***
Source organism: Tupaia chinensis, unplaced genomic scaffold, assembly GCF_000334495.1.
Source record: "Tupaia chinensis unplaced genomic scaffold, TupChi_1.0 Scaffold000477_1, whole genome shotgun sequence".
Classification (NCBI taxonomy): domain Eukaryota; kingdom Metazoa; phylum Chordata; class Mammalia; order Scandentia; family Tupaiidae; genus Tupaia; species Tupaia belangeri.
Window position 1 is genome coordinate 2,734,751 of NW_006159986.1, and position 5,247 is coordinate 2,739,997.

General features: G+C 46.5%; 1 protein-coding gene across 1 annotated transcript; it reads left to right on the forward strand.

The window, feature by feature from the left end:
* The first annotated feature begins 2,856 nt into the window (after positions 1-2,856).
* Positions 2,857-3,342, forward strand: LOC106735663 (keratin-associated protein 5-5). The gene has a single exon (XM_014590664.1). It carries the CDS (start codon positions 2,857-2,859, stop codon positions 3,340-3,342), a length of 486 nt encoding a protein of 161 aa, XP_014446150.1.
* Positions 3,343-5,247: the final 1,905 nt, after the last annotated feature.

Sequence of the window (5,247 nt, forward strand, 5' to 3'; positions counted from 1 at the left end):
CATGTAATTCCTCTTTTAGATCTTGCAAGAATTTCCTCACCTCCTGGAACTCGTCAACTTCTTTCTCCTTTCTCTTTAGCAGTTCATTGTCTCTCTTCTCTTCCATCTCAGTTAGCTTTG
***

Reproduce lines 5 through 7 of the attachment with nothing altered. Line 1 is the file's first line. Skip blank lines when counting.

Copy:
General features: G+C 46.5%; 1 protein-coding gene across 1 annotated transcript; it reads left to right on the forward strand.

The window, feature by feature from the left end:
* The first annotated feature begins 2,856 nt into the window (after positions 1-2,856).